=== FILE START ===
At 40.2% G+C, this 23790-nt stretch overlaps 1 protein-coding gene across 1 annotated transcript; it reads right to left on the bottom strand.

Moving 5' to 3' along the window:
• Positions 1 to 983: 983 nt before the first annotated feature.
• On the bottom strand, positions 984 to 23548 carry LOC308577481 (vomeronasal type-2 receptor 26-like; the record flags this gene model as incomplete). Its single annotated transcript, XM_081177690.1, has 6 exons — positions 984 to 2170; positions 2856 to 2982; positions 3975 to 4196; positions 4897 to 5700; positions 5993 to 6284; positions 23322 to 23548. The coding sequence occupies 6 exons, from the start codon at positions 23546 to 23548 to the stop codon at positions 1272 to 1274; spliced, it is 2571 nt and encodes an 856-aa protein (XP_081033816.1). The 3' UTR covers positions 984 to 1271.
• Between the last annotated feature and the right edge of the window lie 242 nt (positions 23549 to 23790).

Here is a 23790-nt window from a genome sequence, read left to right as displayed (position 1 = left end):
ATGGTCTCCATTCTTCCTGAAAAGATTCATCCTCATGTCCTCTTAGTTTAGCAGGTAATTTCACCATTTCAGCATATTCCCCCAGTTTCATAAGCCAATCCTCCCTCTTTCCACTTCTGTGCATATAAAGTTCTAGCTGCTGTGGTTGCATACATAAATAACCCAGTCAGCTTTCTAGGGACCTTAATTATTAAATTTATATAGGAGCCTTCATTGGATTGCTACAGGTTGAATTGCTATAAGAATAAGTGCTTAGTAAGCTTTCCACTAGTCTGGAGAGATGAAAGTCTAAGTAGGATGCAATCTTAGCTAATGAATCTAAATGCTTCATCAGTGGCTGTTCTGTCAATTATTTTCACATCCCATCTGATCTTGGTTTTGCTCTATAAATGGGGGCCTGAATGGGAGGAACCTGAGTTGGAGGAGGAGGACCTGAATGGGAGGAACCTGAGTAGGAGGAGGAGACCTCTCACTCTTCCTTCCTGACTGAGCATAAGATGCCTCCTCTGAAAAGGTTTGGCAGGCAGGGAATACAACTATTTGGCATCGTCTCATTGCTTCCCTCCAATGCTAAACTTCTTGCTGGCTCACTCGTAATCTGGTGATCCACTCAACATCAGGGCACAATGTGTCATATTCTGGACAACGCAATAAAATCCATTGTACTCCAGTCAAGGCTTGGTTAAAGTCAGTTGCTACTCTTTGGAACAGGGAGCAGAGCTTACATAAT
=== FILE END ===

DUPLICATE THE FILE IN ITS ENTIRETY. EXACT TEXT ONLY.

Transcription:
At 40.2% G+C, this 23790-nt stretch overlaps 1 protein-coding gene across 1 annotated transcript; it reads right to left on the bottom strand.

Moving 5' to 3' along the window:
• Positions 1 to 983: 983 nt before the first annotated feature.
• On the bottom strand, positions 984 to 23548 carry LOC308577481 (vomeronasal type-2 receptor 26-like; the record flags this gene model as incomplete). Its single annotated transcript, XM_081177690.1, has 6 exons — positions 984 to 2170; positions 2856 to 2982; positions 3975 to 4196; positions 4897 to 5700; positions 5993 to 6284; positions 23322 to 23548. The coding sequence occupies 6 exons, from the start codon at positions 23546 to 23548 to the stop codon at positions 1272 to 1274; spliced, it is 2571 nt and encodes an 856-aa protein (XP_081033816.1). The 3' UTR covers positions 984 to 1271.
• Between the last annotated feature and the right edge of the window lie 242 nt (positions 23549 to 23790).

Here is a 23790-nt window from a genome sequence, read left to right as displayed (position 1 = left end):
ATGGTCTCCATTCTTCCTGAAAAGATTCATCCTCATGTCCTCTTAGTTTAGCAGGTAATTTCACCATTTCAGCATATTCCCCCAGTTTCATAAGCCAATCCTCCCTCTTTCCACTTCTGTGCATATAAAGTTCTAGCTGCTGTGGTTGCATACATAAATAACCCAGTCAGCTTTCTAGGGACCTTAATTATTAAATTTATATAGGAGCCTTCATTGGATTGCTACAGGTTGAATTGCTATAAGAATAAGTGCTTAGTAAGCTTTCCACTAGTCTGGAGAGATGAAAGTCTAAGTAGGATGCAATCTTAGCTAATGAATCTAAATGCTTCATCAGTGGCTGTTCTGTCAATTATTTTCACATCCCATCTGATCTTGGTTTTGCTCTATAAATGGGGGCCTGAATGGGAGGAACCTGAGTTGGAGGAGGAGGACCTGAATGGGAGGAACCTGAGTAGGAGGAGGAGACCTCTCACTCTTCCTTCCTGACTGAGCATAAGATGCCTCCTCTGAAAAGGTTTGGCAGGCAGGGAATACAACTATTTGGCATCGTCTCATTGCTTCCCTCCAATGCTAAACTTCTTGCTGGCTCACTCGTAATCTGGTGATCCACTCAACATCAGGGCACAATGTGTCATATTCTGGACAACGCAATAAAATCCATTGTACTCCAGTCAAGGCTTGGTTAAAGTCAGTTGCTACTCTTTGGAACAGGGAGCAGAGCTTACATAAT